Reading between the lines, my guess is that there still is a link to MI5 at the Eye, despite the fact that it has, on occasion, been quite prepared to challenge the official line, such as over the Lockerbie bombing. All of the Eye’s founders – Richard Ingrams, Peter Cook, Willie Rushton, Auberon Waugh were British public school establishment. One other frequent contributor was John Wells, who was the French teacher and headmaster at Eton. Its present editor, Ian Hislop, comes from the same background. The real radical at the Eye was Paul Foot, of the ‘Footnotes’ column, which has continued after his death as ‘In the Back’. Foot was accepted, however, because he also came from the same middle class, public school background, and shared their tastes.

If the intelligence services are involved, it’s probably because Corbyn and the Labour left threaten the dominance of the Israel lobby within the Labour party. Blair was very close to the Zionists through Lord Levy, and the accusations of anti-Semitism directed against Jeremy Corbyn and members of the Labour left stem from the fact that they have criticised Israel for its persecution and the ethnic cleansing of Palestine. The Zionists have become particularly shrill and defensive because the BDS campaign is having an effect in forcing Israeli businesses out of the occupied territories on the West Bank. Despite the inquiry and its finding that Blair was what his opponents had told the world all along – a warmonger – this is all about protecting Israel and maintaining the neocon policies in the Middle East.

The British Intelligence Service’s Plans for a Coup and the Internment of Radicals in the 1970s

February 17, 2016

Earlier this evening I reblogged a piece from Vox Political, where Mike discussed a piece in the Canary about Cameron’s plans to isolate Islamist radicals in a special prison, rather like Guantanamo Bay. Mike raised the obvious and chilling question of whether this would be a concentration camp, especially with the government’s secret courts providing the legal basis for the Nazi-style Nacht und Nebel round-up and imprisonment of radicals.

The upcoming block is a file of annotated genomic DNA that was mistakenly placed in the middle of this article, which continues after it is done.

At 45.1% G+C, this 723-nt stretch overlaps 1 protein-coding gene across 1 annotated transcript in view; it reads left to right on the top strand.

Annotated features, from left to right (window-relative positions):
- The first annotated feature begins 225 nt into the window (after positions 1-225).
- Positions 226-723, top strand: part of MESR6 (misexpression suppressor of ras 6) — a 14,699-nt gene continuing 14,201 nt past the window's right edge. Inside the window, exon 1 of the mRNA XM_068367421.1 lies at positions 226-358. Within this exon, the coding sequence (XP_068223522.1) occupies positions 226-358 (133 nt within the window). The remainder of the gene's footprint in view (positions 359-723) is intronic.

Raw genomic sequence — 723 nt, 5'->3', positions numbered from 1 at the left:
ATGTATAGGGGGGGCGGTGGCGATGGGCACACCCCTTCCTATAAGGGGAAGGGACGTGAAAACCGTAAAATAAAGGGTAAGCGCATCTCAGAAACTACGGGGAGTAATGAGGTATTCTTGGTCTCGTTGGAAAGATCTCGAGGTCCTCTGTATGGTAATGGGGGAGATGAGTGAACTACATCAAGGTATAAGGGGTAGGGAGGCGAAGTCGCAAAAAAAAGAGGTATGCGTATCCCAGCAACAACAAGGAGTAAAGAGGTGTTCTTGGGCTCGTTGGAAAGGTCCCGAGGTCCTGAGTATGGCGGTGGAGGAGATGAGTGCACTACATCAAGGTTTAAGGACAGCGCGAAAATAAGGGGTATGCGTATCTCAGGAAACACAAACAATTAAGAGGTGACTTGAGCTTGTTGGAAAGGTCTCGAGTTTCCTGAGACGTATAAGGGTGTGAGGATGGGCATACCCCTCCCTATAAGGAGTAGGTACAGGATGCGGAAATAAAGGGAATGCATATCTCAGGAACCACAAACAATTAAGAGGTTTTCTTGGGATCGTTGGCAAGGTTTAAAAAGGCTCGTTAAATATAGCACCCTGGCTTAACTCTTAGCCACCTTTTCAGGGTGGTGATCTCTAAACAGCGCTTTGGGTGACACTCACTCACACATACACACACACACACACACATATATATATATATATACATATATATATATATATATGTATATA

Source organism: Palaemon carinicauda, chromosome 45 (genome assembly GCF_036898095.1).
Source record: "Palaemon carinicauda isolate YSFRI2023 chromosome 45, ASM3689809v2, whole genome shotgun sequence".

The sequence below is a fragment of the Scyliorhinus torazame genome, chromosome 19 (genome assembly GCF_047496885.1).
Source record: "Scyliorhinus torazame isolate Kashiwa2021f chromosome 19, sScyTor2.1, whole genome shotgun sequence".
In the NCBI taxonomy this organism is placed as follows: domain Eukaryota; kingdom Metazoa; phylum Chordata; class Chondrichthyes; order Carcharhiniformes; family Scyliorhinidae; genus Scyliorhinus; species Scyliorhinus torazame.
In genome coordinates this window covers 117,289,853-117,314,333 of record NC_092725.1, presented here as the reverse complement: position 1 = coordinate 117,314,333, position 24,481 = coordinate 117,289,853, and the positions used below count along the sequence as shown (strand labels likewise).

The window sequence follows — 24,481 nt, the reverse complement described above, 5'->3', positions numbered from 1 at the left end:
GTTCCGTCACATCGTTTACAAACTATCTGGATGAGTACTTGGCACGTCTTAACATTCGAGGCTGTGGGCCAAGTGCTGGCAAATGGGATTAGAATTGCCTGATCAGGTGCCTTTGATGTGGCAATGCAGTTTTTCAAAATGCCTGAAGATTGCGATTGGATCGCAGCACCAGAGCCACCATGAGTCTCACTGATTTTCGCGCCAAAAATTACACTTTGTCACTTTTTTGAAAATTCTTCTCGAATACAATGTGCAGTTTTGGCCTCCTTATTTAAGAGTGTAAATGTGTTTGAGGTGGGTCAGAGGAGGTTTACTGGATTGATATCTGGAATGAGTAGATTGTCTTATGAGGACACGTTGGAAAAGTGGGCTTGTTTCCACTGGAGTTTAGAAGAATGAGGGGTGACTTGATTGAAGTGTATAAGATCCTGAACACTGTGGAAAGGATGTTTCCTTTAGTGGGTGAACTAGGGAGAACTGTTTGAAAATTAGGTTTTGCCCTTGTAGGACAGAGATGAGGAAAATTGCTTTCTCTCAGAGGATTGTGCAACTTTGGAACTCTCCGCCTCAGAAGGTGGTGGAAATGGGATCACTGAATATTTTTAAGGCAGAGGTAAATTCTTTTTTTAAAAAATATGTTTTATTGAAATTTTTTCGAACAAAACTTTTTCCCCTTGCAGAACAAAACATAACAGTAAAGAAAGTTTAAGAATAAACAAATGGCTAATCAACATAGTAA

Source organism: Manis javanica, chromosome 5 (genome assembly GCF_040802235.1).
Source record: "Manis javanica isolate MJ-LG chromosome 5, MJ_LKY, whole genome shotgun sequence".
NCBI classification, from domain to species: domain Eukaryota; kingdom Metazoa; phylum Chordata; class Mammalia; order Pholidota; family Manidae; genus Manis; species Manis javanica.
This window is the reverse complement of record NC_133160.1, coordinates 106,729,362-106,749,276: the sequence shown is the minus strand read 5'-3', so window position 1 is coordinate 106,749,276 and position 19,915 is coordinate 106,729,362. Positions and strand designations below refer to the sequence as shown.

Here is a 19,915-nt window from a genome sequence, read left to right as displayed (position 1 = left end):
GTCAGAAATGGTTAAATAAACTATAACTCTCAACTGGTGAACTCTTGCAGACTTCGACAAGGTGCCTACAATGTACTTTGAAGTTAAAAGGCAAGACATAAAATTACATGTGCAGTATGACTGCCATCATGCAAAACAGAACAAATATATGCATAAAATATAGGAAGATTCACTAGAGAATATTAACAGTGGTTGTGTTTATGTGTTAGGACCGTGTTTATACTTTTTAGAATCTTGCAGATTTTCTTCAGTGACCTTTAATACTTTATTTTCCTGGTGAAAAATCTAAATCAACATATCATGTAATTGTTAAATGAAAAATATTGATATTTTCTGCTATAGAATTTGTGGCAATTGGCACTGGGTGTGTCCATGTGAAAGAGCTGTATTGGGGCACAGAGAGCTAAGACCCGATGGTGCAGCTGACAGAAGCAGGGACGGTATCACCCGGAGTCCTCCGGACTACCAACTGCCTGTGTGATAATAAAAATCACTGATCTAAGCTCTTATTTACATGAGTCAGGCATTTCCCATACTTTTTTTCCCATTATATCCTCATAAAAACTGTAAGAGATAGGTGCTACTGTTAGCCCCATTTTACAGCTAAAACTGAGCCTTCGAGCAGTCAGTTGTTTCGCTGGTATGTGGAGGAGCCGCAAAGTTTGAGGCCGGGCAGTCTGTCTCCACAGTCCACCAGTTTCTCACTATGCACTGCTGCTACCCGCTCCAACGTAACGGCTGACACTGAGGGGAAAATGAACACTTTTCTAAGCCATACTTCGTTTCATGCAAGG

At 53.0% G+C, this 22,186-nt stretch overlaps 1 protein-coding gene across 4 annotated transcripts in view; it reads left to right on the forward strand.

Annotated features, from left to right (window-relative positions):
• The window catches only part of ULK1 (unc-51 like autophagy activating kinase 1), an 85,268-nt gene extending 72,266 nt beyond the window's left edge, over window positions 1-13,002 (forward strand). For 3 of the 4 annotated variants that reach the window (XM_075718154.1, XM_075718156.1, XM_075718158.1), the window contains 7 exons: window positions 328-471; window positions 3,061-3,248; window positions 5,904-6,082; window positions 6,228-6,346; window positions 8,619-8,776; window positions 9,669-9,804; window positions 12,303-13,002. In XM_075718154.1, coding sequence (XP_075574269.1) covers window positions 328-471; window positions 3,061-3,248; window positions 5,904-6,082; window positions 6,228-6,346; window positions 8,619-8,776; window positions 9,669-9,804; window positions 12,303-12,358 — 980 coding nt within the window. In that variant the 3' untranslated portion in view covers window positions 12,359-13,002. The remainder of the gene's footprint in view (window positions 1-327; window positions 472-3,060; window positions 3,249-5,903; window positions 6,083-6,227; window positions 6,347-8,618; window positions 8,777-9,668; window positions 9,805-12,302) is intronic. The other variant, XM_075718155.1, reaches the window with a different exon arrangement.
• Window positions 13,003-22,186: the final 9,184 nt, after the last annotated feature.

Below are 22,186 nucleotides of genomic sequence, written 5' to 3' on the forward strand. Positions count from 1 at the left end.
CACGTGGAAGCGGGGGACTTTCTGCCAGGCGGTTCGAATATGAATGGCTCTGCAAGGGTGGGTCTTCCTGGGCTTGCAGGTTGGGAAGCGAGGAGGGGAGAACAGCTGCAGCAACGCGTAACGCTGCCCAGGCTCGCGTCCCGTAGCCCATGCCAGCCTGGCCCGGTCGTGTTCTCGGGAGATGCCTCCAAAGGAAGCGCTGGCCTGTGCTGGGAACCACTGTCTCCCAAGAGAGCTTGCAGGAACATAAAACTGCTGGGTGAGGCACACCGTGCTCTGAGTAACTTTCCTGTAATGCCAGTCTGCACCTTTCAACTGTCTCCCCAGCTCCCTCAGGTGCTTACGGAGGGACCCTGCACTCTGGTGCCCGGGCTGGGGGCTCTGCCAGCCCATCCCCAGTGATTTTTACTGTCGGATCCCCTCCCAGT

I believe Mike’s fears are entirely justified. In the mid-1970s there were sections of the establishment that openly advocated a coup against the-then Prime Minister, Harold Wilson. They’re discussed by the journalist and frequent guest on the News Quiz, Francis Wheen in his book, Strange Days Indeed: Paranoia in the 1970s. They’re also discussed, along with other intrigues and campaigns by MI5 and MI6 against the Labour left in ‘Red’ Ken Livingstone’s book, Livingstone’s Labour: A Manifesto for the Nineties. He writes

As the economy disintegrated under Wilson’s mismanagement, there began to be talk of the need for a change of government or even a coalition of the great and the good drawn from the British establishment. In the summer of 1967, the CIA, the FBI, MI5, MI6, and the Australian and New Zealand security services met in secret in Melbourne, Australia. They were addressed by Golitsin about his Wilson allegations and Wright presented information which he claimed raised the question of the loyalty of Willi Brandt. This meeting was followed by a visit to MI5 by Angleton who claimed to have confirmation from another source, whom he claimed could not be named, that Wilson was indeed a Soviet agent.

Matters began to hot up when the press baron Cecil King, a long-standing MI5 agent, began to discuss the need for a coup against Wilson. He informed Peter Wright that the Mirror would publish any damaging anti-Wilson leaks that MI5 wanted aired, and at a meeting with Lord Mountbatten and the government’s Chief Scientific Adviser, Solly Zuckerman, King urged Mountbatten to become the leader of a government of National Salvation. Zukerman pointed out that this was treason and left the meeting which came to nothing due to Mountbatten’s reluctance to act. (P. 53).

He also states that one army intelligence officer states that the security services had also convened meetings to determine the location of a possible internment camp for radicals in the Shetland Islands. One of those involved in this process was George Young, who had been the deputy head of MI6. ‘Red’ Ken quotes this passage from Young’s Subversion and the British Riposte, published in 1984:

(A) security counter-action need cover no more than 5,000 persons, including some 40 MPs, not all of them Labour; several hundred journalists and media employees, plus their supporting academics and clerics; the full-time members and main activists of the Communist party and the Socialist Workers Party; and the directing elements of the 30 or 40 bodies affecting concern and compassion for youth, age, civil liberties, social research and minority grievances. The total internment could easily be accommodated in a lesser ‘Gaelic Archipelago’ off the West Highlands.